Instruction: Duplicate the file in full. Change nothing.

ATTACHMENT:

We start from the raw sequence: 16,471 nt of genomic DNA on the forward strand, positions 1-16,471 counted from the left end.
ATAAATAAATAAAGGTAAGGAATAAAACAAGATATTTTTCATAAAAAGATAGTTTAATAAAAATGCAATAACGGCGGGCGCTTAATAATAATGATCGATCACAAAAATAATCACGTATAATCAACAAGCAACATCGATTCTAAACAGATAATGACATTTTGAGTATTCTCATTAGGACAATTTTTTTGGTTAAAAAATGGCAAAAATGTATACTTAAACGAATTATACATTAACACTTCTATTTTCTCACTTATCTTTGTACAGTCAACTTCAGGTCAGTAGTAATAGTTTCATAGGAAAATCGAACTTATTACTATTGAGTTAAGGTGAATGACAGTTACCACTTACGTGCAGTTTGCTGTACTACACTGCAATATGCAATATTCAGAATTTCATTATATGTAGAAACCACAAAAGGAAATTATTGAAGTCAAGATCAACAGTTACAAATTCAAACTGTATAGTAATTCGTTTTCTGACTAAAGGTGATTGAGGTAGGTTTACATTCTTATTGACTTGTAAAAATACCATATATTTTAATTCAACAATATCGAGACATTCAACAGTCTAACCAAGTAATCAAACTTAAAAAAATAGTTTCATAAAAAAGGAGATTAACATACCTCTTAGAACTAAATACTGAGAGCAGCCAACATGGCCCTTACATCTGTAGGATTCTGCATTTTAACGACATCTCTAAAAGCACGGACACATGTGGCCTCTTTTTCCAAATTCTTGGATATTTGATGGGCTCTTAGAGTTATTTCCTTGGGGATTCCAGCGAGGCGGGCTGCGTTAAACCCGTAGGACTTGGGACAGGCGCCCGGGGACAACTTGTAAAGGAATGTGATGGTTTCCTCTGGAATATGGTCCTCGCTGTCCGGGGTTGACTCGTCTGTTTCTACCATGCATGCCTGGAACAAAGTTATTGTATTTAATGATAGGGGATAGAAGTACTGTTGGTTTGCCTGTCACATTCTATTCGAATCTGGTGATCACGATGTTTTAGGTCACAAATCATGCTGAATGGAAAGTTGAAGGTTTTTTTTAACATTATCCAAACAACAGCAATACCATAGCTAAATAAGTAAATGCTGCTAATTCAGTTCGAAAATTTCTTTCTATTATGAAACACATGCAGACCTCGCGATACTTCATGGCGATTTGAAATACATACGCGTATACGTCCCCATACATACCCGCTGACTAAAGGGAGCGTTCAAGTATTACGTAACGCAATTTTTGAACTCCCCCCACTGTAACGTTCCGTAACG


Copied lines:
We start from the raw sequence: 16,471 nt of genomic DNA on the forward strand, positions 1-16,471 counted from the left end.
ATAAATAAATAAAGGTAAGGAATAAAACAAGATATTTTTCATAAAAAGATAGTTTAATAAAAATGCAATAACGGCGGGCGCTTAATAATAATGATCGATCACAAAAATAATCACGTATAATCAACAAGCAACATCGATTCTAAACAGATAATGACATTTTGAGTATTCTCATTAGGACAATTTTTTTGGTTAAAAAATGGCAAAAATGTATACTTAAACGAATTATACATTAACACTTCTATTTTCTCACTTATCTTTGTACAGTCAACTTCAGGTCAGTAGTAATAGTTTCATAGGAAAATCGAACTTATTACTATTGAGTTAAGGTGAATGACAGTTACCACTTACGTGCAGTTTGCTGTACTACACTGCAATATGCAATATTCAGAATTTCATTATATGTAGAAACCACAAAAGGAAATTATTGAAGTCAAGATCAACAGTTACAAATTCAAACTGTATAGTAATTCGTTTTCTGACTAAAGGTGATTGAGGTAGGTTTACATTCTTATTGACTTGTAAAAATACCATATATTTTAATTCAACAATATCGAGACATTCAACAGTCTAACCAAGTAATCAAACTTAAAAAAATAGTTTCATAAAAAAGGAGATTAACATACCTCTTAGAACTAAATACTGAGAGCAGCCAACATGGCCCTTACATCTGTAGGATTCTGCATTTTAACGACATCTCTAAAAGCACGGACACATGTGGCCTCTTTTTCCAAATTCTTGGATATTTGATGGGCTCTTAGAGTTATTTCCTTGGGGATTCCAGCGAGGCGGGCTGCGTTAAACCCGTAGGACTTGGGACAGGCGCCCGGGGACAACTTGTAAAGGAATGTGATGGTTTCCTCTGGAATATGGTCCTCGCTGTCCGGGGTTGACTCGTCTGTTTCTACCATGCATGCCTGGAACAAAGTTATTGTATTTAATGATAGGGGATAGAAGTACTGTTGGTTTGCCTGTCACATTCTATTCGAATCTGGTGATCACGATGTTTTAGGTCACAAATCATGCTGAATGGAAAGTTGAAGGTTTTTTTTAACATTATCCAAACAACAGCAATACCATAGCTAAATAAGTAAATGCTGCTAATTCAGTTCGAAAATTTCTTTCTATTATGAAACACATGCAGACCTCGCGATACTTCATGGCGATTTGAAATACATACGCGTATACGTCCCCATACATACCCGCTGACTAAAGGGAGCGTTCAAGTATTACGTAACGCAATTTTTGAACTCCCCCCACTGTAACGTTCCGTAACG